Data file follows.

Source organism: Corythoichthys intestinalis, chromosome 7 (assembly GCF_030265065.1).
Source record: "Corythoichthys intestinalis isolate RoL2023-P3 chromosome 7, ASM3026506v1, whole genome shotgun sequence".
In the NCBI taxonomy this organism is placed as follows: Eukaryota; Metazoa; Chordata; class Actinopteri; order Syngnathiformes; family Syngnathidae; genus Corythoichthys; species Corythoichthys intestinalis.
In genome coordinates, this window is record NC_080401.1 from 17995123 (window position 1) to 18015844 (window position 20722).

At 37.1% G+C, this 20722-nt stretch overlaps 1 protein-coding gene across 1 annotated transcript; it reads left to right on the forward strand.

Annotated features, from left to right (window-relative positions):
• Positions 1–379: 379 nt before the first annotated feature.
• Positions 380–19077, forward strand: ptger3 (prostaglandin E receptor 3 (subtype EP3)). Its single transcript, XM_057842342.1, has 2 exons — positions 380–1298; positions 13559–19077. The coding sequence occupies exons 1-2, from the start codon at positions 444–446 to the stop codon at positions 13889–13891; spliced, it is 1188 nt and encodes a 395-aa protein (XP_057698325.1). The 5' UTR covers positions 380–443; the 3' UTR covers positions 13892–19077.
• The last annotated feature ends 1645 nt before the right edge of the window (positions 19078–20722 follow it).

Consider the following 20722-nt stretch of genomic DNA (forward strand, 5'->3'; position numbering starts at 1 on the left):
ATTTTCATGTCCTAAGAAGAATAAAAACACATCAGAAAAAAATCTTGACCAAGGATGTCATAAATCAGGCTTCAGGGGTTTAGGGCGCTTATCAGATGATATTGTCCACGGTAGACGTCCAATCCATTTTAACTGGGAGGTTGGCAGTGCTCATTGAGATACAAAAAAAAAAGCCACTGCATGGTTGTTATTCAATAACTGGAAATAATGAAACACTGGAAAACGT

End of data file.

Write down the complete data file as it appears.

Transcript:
Source organism: Corythoichthys intestinalis, chromosome 7 (assembly GCF_030265065.1).
Source record: "Corythoichthys intestinalis isolate RoL2023-P3 chromosome 7, ASM3026506v1, whole genome shotgun sequence".
In the NCBI taxonomy this organism is placed as follows: Eukaryota; Metazoa; Chordata; class Actinopteri; order Syngnathiformes; family Syngnathidae; genus Corythoichthys; species Corythoichthys intestinalis.
In genome coordinates, this window is record NC_080401.1 from 17995123 (window position 1) to 18015844 (window position 20722).

At 37.1% G+C, this 20722-nt stretch overlaps 1 protein-coding gene across 1 annotated transcript; it reads left to right on the forward strand.

Annotated features, from left to right (window-relative positions):
• Positions 1–379: 379 nt before the first annotated feature.
• Positions 380–19077, forward strand: ptger3 (prostaglandin E receptor 3 (subtype EP3)). Its single transcript, XM_057842342.1, has 2 exons — positions 380–1298; positions 13559–19077. The coding sequence occupies exons 1-2, from the start codon at positions 444–446 to the stop codon at positions 13889–13891; spliced, it is 1188 nt and encodes a 395-aa protein (XP_057698325.1). The 5' UTR covers positions 380–443; the 3' UTR covers positions 13892–19077.
• The last annotated feature ends 1645 nt before the right edge of the window (positions 19078–20722 follow it).

Consider the following 20722-nt stretch of genomic DNA (forward strand, 5'->3'; position numbering starts at 1 on the left):
ATTTTCATGTCCTAAGAAGAATAAAAACACATCAGAAAAAAATCTTGACCAAGGATGTCATAAATCAGGCTTCAGGGGTTTAGGGCGCTTATCAGATGATATTGTCCACGGTAGACGTCCAATCCATTTTAACTGGGAGGTTGGCAGTGCTCATTGAGATACAAAAAAAAAAGCCACTGCATGGTTGTTATTCAATAACTGGAAATAATGAAACACTGGAAAACGT